Results Of The Largest Ever Analysis Of Film Dialogue By Gender: 2,000 Scripts, 25,000 Actors, 4 Million Lines

How do we have an informed discussion? With so much hostility and so many conflicting views in the world, everything must have some sort of basis to prove worthy of discussion; simply sharing our opinion is no longer an option. Take Hollywood for example. And Hannah Anderson and Matt Daniels wanted to reveal exactly that: “For each screenplay, we mapped characters with at least 100 words of dialogue to a person’s IMDB page (which identifies people as an actor or actress). We did this because minor characters are poorly labeled on IMDB pages,” the duo explained. It was difficult for them to find films that were not male-dominant. “Even romantic comedies have dialogue that is, on average, 58 percent male,” they said. Actresses had the most amount of dialogue as leads in 22% of the films analyzed.

The team concluded through their dataset that women are more likely to be in the second place for the most amount of dialogue, occurring in 34% of films. “The most abysmal stat is when women occupy at least 2 of the top 3 roles in a film, which occurs in 18% of our films. That same scenario for men occurs in about 82% of films,” they said. This has been of concern in the entertainment industry for quite some time, and it has pushed its way into everyday life as well.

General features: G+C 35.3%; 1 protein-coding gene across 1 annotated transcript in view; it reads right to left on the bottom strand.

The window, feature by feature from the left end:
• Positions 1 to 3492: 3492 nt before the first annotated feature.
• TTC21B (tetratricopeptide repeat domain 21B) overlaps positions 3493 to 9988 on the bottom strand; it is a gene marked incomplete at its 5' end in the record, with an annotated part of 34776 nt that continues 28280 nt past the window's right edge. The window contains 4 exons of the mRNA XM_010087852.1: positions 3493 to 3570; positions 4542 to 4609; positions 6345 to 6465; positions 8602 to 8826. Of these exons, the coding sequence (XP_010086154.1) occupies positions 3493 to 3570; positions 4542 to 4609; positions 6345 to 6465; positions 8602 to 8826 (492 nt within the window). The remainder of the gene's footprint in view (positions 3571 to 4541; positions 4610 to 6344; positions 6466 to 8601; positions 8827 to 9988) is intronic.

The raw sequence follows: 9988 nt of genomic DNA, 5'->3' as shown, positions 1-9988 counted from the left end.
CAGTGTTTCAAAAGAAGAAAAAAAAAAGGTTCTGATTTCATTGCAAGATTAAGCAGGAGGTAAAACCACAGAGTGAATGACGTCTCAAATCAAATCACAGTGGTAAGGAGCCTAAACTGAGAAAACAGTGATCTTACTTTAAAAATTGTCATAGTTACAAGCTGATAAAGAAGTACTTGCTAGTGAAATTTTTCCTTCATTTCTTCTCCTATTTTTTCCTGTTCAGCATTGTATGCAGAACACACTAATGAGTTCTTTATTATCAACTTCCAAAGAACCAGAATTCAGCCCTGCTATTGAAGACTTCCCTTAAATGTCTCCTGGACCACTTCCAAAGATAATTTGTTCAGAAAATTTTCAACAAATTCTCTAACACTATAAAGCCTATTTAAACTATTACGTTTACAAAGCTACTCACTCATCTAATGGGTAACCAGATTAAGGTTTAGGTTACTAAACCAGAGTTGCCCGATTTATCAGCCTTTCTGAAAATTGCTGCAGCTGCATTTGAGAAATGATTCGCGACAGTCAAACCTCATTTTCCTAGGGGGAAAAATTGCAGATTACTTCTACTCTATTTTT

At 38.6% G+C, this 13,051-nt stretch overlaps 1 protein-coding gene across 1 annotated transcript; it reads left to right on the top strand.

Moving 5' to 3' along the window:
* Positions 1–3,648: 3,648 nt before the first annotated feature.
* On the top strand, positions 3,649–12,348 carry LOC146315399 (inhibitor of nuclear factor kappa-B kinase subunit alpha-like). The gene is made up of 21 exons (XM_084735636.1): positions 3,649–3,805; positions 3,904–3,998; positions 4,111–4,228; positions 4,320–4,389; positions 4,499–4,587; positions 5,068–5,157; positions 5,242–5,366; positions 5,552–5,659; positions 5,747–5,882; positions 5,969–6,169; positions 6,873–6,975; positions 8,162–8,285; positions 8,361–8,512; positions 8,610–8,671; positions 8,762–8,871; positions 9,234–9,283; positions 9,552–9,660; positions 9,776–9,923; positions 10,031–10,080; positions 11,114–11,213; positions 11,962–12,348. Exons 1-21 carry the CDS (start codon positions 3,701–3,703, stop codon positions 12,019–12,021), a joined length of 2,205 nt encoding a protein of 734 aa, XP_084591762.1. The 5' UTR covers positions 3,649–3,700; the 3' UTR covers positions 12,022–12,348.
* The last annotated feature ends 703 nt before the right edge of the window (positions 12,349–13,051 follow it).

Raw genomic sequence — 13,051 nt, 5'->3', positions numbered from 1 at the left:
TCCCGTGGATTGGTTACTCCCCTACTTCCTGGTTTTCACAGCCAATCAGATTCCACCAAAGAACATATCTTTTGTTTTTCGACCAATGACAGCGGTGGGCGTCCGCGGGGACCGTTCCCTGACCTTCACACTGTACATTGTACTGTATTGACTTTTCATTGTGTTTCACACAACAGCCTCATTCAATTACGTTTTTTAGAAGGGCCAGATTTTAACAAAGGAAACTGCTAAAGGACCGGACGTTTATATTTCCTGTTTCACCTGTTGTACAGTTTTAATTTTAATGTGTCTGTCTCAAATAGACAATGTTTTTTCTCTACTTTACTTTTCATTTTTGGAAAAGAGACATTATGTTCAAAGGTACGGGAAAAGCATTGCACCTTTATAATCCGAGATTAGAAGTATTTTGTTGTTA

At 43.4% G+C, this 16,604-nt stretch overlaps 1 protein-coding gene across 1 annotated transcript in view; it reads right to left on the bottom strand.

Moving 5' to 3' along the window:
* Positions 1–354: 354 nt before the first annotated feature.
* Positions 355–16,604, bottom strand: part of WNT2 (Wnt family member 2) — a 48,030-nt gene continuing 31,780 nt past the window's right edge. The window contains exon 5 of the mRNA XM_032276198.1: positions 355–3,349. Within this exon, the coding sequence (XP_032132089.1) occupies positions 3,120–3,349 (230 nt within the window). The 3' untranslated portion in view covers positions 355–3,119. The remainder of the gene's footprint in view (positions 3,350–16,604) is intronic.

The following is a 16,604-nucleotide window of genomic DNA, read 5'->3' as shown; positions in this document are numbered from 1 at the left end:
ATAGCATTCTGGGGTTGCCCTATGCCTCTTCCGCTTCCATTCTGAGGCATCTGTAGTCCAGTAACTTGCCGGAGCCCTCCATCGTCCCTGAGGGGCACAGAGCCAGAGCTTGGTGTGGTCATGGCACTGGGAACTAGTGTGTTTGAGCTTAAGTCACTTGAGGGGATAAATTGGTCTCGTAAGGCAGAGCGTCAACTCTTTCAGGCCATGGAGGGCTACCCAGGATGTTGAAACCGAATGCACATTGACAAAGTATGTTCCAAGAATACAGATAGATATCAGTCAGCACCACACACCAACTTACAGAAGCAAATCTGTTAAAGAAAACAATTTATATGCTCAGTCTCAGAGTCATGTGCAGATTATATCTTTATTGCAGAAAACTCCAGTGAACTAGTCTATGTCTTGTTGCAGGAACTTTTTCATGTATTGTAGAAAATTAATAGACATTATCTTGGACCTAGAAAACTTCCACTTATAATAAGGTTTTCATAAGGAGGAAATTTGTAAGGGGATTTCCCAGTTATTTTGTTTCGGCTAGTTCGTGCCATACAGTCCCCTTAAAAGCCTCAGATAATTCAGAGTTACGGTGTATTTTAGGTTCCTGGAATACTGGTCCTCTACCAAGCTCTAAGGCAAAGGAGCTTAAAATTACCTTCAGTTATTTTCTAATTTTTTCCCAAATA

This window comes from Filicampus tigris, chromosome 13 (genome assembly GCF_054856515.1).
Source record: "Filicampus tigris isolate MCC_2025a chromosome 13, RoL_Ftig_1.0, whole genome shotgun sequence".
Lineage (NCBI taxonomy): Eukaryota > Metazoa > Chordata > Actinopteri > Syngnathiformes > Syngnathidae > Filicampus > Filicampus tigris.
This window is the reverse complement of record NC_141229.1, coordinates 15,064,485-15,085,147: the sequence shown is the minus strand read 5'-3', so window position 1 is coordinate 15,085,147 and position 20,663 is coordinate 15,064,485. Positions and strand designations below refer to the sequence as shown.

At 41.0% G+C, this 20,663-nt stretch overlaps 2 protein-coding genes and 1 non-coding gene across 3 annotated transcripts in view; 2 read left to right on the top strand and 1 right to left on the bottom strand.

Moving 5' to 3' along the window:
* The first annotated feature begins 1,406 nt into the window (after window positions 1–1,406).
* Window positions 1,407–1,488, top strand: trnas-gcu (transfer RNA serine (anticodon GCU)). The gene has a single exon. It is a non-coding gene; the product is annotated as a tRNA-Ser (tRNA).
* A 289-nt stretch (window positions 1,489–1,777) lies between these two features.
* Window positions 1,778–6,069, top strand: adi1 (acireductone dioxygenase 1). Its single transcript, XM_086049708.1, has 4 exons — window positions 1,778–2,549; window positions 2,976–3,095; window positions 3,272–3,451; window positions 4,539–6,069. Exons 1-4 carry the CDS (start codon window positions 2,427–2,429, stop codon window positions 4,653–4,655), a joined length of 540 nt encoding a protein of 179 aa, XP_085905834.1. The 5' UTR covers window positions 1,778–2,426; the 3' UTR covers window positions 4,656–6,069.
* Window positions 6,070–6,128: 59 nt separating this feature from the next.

The conversation has certainly gone from a general acceptance to a frustrating conflict, with stigma that women are only beautiful until a certain age being tested. For their data, Anderson and Daniels looked at the age of each cast member at the time of its release, and found that there was a strong bias toward younger women in Hollywood. “The amount of dialogue, by age-range, is completely opposite for women versus men. Dialogue available to women who are over 40 years old decrease substantially. For men, it’s the exact opposite: there are more roles available to older actors,” they said. This project was born out of the less-than-stellar response to our analysis of films that fail the Bechdel Test. Commenters were quick to point out that the Bechdel Test is flawed and there are justifiable reasons for films to fail (e.g., they are historic). By measuring dialogue, we have much more objective view of gender in film. Many of readers are drawing conclusions that were anecdotally obvious to women in the film industry. But nobody wanted to do the grunt work of gathering the data. We spent weeks just matching scripts to IMDB pages. It’s still not perfect, but we’re now in a much better place than “you know...women are never love-interests when they’re older than 40. All of our sources are available in this Google Doc and as much data as we can share (without getting sued) is available here on Github. Here’s an FAQ that addresses concerns about the methodology and data. Or if you don’t know how to code, here’s an easy way to comb through every film, genre, and year. .

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